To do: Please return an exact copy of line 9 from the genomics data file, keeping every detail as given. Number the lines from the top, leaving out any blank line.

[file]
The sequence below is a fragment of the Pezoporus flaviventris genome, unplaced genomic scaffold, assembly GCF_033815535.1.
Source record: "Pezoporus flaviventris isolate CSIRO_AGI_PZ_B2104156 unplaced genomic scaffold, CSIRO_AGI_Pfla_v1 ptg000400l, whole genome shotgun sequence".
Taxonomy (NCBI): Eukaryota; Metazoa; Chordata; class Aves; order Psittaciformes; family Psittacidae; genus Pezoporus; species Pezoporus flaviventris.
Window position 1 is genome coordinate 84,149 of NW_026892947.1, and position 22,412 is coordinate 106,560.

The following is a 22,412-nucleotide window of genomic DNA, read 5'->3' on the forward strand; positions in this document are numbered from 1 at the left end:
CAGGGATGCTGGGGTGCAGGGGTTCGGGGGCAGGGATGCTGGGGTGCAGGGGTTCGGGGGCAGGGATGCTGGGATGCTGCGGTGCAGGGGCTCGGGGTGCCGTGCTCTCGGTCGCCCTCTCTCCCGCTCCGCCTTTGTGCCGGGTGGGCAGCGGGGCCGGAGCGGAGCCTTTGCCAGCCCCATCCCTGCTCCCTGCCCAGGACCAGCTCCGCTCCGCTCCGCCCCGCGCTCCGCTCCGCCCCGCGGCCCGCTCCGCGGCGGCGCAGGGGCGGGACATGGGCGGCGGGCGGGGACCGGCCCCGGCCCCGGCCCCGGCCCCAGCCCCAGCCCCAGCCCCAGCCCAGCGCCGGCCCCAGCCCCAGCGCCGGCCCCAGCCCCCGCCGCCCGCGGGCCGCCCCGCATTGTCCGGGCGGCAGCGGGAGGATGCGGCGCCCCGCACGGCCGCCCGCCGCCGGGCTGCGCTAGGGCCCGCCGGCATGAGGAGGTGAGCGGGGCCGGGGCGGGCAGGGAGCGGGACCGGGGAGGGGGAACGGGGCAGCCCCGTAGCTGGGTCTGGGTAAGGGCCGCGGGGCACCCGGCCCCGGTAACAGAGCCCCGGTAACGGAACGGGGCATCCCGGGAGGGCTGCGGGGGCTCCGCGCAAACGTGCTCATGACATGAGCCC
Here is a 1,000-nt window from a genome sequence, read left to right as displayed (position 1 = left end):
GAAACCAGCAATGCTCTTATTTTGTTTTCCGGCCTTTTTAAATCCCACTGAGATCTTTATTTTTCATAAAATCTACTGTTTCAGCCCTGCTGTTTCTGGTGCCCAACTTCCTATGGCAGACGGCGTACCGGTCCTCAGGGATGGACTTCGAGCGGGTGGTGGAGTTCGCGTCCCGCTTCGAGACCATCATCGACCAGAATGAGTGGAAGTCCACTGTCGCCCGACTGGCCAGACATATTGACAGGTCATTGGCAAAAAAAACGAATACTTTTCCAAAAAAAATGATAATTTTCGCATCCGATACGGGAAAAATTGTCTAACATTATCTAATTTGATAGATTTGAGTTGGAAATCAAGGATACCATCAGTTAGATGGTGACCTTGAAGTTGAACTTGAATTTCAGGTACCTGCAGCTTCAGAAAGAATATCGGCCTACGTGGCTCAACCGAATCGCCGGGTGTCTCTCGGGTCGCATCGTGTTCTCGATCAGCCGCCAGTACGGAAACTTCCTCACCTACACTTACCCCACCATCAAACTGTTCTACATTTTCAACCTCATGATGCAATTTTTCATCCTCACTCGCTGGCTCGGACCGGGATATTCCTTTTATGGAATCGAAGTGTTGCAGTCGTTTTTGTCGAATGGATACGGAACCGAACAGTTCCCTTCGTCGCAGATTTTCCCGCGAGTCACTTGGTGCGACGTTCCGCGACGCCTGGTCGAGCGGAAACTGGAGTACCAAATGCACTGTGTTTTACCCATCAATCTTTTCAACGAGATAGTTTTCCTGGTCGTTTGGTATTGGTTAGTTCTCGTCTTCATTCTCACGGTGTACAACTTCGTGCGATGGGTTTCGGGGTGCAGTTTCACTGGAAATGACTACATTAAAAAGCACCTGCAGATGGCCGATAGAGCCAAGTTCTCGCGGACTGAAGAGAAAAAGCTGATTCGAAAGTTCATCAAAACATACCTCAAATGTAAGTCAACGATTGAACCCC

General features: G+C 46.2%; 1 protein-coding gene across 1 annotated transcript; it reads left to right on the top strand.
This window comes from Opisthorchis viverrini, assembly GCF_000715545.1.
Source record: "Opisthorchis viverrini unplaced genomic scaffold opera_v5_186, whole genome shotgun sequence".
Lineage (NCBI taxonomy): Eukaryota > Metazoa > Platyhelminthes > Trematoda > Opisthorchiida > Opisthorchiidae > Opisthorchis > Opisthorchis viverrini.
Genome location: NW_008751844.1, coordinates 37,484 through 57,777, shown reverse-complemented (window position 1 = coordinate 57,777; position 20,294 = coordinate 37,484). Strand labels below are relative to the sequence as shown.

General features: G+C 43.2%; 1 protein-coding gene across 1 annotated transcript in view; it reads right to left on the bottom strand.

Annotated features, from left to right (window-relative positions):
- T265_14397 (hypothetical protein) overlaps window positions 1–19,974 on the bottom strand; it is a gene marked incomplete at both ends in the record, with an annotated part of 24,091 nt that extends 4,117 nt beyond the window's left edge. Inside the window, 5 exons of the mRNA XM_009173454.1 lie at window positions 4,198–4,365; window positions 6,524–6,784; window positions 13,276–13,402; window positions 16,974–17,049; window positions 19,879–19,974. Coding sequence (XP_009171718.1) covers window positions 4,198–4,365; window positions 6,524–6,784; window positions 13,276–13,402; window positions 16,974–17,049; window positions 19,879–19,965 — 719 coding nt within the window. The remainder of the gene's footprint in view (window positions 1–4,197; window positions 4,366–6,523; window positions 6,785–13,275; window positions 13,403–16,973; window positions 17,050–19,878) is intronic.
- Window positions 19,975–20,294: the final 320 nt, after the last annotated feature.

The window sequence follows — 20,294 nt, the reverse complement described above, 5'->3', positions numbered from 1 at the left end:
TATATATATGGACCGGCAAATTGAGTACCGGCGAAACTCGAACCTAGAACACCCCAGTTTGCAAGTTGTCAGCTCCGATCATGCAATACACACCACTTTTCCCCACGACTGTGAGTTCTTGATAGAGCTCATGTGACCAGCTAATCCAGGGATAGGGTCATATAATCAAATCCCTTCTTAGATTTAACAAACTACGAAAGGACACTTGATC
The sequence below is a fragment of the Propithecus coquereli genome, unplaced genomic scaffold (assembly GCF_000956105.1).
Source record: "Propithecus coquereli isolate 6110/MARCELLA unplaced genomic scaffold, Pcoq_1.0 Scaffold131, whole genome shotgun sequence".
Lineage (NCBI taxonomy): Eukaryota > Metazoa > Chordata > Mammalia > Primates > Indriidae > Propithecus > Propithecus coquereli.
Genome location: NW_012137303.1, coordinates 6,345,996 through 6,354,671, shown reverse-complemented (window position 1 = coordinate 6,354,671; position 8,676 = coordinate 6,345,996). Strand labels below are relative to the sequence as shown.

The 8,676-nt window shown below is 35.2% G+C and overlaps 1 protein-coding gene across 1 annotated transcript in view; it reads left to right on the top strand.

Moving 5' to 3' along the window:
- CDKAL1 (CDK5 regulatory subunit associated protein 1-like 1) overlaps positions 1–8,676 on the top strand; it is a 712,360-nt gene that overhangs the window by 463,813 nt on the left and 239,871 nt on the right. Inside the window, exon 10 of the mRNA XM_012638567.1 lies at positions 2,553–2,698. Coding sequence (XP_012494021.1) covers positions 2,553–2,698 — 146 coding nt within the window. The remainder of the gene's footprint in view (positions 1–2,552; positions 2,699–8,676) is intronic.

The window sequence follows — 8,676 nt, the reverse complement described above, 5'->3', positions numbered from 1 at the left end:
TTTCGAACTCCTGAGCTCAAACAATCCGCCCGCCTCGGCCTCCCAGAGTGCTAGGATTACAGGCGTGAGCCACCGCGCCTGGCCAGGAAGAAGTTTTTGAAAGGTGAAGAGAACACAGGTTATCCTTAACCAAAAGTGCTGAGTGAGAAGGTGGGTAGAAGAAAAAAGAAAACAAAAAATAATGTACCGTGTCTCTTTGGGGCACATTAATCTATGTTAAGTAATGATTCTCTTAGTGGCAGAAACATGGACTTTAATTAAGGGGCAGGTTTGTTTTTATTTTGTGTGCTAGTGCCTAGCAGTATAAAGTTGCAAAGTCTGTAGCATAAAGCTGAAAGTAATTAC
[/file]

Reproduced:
General features: G+C 46.2%; 1 protein-coding gene across 1 annotated transcript; it reads left to right on the top strand.